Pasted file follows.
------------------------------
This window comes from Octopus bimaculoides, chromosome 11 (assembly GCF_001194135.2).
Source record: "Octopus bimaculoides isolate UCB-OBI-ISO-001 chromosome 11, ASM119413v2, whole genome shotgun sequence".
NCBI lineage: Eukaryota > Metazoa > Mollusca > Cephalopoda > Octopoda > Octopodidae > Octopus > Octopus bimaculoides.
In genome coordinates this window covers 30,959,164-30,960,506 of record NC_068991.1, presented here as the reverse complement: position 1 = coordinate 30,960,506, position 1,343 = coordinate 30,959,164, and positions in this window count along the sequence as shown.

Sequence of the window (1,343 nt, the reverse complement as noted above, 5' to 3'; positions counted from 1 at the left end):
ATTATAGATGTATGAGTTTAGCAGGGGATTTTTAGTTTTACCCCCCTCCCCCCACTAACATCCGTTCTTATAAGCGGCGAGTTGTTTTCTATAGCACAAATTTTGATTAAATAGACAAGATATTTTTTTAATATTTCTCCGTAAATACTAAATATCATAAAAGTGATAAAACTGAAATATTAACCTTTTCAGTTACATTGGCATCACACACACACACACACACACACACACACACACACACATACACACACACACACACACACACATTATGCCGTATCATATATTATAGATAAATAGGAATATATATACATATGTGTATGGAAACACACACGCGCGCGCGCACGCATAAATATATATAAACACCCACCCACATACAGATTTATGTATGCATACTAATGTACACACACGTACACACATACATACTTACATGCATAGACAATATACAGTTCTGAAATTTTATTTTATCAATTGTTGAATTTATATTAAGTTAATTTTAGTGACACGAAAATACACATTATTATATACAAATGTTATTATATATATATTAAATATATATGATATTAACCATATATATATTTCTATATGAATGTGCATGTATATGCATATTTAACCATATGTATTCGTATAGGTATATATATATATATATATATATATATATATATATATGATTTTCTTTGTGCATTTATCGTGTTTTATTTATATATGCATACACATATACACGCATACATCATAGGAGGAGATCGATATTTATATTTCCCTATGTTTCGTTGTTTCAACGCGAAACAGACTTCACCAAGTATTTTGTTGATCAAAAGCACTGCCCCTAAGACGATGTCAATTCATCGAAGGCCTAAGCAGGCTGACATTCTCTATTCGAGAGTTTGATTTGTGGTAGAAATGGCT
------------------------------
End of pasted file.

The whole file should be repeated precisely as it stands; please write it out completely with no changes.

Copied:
This window comes from Octopus bimaculoides, chromosome 11 (assembly GCF_001194135.2).
Source record: "Octopus bimaculoides isolate UCB-OBI-ISO-001 chromosome 11, ASM119413v2, whole genome shotgun sequence".
NCBI lineage: Eukaryota > Metazoa > Mollusca > Cephalopoda > Octopoda > Octopodidae > Octopus > Octopus bimaculoides.
In genome coordinates this window covers 30,959,164-30,960,506 of record NC_068991.1, presented here as the reverse complement: position 1 = coordinate 30,960,506, position 1,343 = coordinate 30,959,164, and positions in this window count along the sequence as shown.

Sequence of the window (1,343 nt, the reverse complement as noted above, 5' to 3'; positions counted from 1 at the left end):
ATTATAGATGTATGAGTTTAGCAGGGGATTTTTAGTTTTACCCCCCTCCCCCCACTAACATCCGTTCTTATAAGCGGCGAGTTGTTTTCTATAGCACAAATTTTGATTAAATAGACAAGATATTTTTTTAATATTTCTCCGTAAATACTAAATATCATAAAAGTGATAAAACTGAAATATTAACCTTTTCAGTTACATTGGCATCACACACACACACACACACACACACACACACACACACATACACACACACACACACACACACATTATGCCGTATCATATATTATAGATAAATAGGAATATATATACATATGTGTATGGAAACACACACGCGCGCGCGCACGCATAAATATATATAAACACCCACCCACATACAGATTTATGTATGCATACTAATGTACACACACGTACACACATACATACTTACATGCATAGACAATATACAGTTCTGAAATTTTATTTTATCAATTGTTGAATTTATATTAAGTTAATTTTAGTGACACGAAAATACACATTATTATATACAAATGTTATTATATATATATTAAATATATATGATATTAACCATATATATATTTCTATATGAATGTGCATGTATATGCATATTTAACCATATGTATTCGTATAGGTATATATATATATATATATATATATATATATATATATGATTTTCTTTGTGCATTTATCGTGTTTTATTTATATATGCATACACATATACACGCATACATCATAGGAGGAGATCGATATTTATATTTCCCTATGTTTCGTTGTTTCAACGCGAAACAGACTTCACCAAGTATTTTGTTGATCAAAAGCACTGCCCCTAAGACGATGTCAATTCATCGAAGGCCTAAGCAGGCTGACATTCTCTATTCGAGAGTTTGATTTGTGGTAGAAATGGCT